Monday, 22 October 2012

Slumberwood - Anguane

Album review by KevW


Are Slumberwood a band suffering from an identity crisis, or is it just that between them they have many heroes and elements of each of these filters its way down through their music? Having been all professional and done our research, we've found that their influences include legendary German filmmaker Werner Herzog, powerpop pioneers Big Star and black metal. You'd think it would be something of a challenge to represent such an eclectic range on one record without making a complete pig's ear of things. This experimental bunch from northern Italy have been here before though, with acclaimed debut album 'Yawling Night Songs'. It's taken them a few years to follow that up, but listening to this heady and carefully concocted brew it's not hard to see why.

'Anguane' may leave a few people scratching their heads at first, although a few songs, including the psych-pop of 'Everything Is Smiling' and, once it gets going, the bleak '7th Moon Of Mars' are more immediate. The puntasticly titled 'Emerson Laura Palmer' shows both a sense of humour and a nod towards prog-rock, indeed much of the album could be considered a modernisation of one of rock's less celebrated periods. The song itself is prog sent into hypredrive with squalling organ, urgently chanted vocals and a thumping beat; it's very dark in tone and almost feels like the soundtrack to a scene of witchcraft. In fact much of this album feels cinematic; Slumberwood don't really write songs in the conventional sense. These are more like pieces of music, but don't let that put you off, it's a highly listenable record, if not necessarily the most immediately rewarding.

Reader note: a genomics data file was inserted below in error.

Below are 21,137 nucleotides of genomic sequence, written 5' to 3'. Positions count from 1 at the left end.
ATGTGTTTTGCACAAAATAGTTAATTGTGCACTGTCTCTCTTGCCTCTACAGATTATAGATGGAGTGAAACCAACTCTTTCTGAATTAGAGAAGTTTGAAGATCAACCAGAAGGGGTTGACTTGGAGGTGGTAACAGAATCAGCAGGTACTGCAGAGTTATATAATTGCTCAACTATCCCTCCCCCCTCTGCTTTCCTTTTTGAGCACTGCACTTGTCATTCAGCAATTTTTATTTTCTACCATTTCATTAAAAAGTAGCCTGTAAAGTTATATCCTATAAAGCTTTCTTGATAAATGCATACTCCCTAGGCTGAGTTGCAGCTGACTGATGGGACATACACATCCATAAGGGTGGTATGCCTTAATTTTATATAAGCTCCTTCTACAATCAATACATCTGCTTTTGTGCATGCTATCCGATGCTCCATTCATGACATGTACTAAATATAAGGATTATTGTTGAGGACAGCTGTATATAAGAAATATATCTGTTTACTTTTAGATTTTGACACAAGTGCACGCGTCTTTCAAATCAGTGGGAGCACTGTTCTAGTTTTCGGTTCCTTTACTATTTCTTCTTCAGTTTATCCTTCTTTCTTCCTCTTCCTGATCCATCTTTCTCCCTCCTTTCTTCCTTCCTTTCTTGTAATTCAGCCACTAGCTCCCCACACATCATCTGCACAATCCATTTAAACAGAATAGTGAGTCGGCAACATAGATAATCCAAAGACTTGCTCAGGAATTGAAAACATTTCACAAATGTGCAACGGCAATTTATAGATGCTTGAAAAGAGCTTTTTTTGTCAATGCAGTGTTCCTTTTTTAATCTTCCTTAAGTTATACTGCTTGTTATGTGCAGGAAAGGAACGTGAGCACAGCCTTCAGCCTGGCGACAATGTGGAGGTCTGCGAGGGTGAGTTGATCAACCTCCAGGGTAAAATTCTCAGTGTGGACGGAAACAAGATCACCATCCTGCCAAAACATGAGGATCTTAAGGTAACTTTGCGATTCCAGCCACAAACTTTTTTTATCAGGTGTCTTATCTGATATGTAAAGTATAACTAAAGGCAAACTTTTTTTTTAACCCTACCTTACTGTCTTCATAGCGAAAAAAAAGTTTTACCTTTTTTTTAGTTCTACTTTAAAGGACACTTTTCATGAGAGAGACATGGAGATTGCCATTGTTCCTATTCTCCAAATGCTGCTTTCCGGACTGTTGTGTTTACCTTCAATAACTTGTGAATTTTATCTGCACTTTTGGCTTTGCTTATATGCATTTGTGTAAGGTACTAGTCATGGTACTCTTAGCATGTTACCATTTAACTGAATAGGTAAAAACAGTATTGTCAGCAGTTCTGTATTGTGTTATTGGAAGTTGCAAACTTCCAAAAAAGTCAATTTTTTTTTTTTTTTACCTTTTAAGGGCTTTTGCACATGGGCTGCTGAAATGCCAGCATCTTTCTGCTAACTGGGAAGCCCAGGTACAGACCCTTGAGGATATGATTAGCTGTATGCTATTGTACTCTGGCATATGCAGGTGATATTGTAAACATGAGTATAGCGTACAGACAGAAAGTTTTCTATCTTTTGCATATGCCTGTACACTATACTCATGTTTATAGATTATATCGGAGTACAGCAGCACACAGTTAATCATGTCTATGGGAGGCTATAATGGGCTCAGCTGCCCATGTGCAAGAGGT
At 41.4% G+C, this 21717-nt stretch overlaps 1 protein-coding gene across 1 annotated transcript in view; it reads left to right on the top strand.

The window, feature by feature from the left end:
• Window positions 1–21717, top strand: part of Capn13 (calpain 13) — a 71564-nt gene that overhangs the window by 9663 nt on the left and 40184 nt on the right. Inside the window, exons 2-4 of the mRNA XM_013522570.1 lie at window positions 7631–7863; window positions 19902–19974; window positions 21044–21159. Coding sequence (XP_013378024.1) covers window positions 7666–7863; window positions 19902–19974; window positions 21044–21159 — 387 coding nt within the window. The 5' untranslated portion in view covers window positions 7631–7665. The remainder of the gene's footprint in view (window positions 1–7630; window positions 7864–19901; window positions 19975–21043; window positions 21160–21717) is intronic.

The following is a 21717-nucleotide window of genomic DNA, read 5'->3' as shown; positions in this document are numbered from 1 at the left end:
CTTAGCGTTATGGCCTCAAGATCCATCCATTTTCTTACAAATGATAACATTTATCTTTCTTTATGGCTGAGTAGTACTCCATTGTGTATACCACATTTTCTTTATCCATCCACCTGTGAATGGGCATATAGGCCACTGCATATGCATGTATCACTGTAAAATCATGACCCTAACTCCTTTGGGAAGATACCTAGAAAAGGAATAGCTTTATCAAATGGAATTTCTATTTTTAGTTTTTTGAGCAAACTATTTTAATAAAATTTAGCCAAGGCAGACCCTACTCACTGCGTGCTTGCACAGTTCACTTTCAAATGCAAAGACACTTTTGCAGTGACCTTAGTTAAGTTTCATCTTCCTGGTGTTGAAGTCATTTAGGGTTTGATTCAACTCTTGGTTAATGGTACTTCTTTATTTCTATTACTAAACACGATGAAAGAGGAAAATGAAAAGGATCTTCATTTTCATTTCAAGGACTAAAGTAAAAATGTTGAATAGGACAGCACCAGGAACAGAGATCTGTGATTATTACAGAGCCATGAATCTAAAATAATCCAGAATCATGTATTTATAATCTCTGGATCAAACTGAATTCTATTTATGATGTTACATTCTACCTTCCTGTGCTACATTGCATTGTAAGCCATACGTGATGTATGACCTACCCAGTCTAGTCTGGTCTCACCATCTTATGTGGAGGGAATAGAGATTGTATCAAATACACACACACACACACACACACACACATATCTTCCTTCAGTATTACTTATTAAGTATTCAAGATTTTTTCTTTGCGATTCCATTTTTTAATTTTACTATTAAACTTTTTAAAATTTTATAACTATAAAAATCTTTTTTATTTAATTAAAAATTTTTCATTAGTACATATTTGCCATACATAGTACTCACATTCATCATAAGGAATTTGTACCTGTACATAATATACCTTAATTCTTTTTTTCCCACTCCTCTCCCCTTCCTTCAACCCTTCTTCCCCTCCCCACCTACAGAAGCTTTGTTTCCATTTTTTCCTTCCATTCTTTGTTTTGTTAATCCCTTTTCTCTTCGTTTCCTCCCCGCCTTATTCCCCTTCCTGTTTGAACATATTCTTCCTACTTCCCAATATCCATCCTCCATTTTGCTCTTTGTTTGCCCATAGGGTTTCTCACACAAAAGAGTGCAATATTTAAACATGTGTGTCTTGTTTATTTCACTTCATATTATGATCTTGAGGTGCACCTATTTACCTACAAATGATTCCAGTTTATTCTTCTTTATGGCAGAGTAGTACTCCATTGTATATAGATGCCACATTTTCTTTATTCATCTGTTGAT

Various moods are created on this album, from the excellent and experimental alt-rock of 'Help Me Grampa' to fragile and slow-building 'La Corsa del Lupo', or the moody and frightening 'Sargasso Sea'. Unsettling could be the default setting for much of this album; 'Mr Sandman' doesn't bring sweet dreams, he comes equipped with a wide array of nightmares instead. The atmospheric hum of 'Harmonium' is straight from the score to a horror film; there's a definite preoccupation with the dark side. Whether it's the accident of such a wide variety of influences or willful eclecticism, 'Anguane' contains a little something for everyone, whether that be instant pop thrills, experimental rock or neo-classical exploration, Slumberwood can turn their hand to pretty much anything, as long as it's a little shady in nature that is.





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